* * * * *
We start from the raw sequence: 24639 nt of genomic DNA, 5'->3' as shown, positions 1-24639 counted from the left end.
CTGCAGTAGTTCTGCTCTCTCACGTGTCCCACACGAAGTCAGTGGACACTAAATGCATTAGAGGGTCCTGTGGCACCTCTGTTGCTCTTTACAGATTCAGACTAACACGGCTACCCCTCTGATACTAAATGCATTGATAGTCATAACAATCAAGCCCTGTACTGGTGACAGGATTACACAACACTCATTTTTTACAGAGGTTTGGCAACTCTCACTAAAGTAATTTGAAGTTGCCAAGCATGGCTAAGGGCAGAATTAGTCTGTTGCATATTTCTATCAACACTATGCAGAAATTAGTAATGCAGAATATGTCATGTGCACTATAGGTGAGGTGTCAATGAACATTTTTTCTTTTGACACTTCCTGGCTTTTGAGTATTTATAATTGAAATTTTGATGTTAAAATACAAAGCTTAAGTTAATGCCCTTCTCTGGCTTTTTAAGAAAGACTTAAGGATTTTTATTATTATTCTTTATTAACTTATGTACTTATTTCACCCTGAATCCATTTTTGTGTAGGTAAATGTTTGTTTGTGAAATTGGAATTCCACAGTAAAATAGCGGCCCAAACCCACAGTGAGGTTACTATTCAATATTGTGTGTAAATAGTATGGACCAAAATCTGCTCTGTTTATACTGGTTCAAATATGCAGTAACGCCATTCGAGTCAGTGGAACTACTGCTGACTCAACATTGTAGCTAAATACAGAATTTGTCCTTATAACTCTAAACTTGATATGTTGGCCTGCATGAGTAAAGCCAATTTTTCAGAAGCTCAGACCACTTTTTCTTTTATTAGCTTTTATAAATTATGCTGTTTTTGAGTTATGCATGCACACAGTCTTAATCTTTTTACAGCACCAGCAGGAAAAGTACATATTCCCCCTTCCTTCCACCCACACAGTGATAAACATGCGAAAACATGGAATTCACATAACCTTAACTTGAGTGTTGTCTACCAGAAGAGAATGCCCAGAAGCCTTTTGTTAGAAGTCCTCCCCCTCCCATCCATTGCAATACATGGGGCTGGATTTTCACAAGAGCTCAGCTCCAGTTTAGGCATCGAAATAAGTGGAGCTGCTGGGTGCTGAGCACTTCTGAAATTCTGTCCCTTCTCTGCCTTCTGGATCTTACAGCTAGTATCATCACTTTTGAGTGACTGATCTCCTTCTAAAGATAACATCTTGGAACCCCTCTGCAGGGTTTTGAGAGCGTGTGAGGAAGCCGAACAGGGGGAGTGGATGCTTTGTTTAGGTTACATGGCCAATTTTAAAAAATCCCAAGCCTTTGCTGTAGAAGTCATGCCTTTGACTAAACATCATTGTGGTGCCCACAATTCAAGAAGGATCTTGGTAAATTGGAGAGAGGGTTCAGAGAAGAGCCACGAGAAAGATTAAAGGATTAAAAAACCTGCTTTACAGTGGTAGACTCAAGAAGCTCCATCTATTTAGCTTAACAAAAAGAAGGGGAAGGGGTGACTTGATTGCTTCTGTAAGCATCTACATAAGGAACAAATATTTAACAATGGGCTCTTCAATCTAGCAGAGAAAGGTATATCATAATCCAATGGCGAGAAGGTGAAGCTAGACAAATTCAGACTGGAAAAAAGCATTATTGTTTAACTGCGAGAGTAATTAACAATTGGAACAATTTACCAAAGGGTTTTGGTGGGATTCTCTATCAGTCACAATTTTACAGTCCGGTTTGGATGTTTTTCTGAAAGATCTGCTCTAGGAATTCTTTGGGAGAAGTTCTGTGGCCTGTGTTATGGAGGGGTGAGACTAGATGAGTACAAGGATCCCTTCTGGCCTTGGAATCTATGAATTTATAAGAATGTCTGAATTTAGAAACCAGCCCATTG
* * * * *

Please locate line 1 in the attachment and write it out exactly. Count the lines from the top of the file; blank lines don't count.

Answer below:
We start from the raw sequence: 24639 nt of genomic DNA, 5'->3' as shown, positions 1-24639 counted from the left end.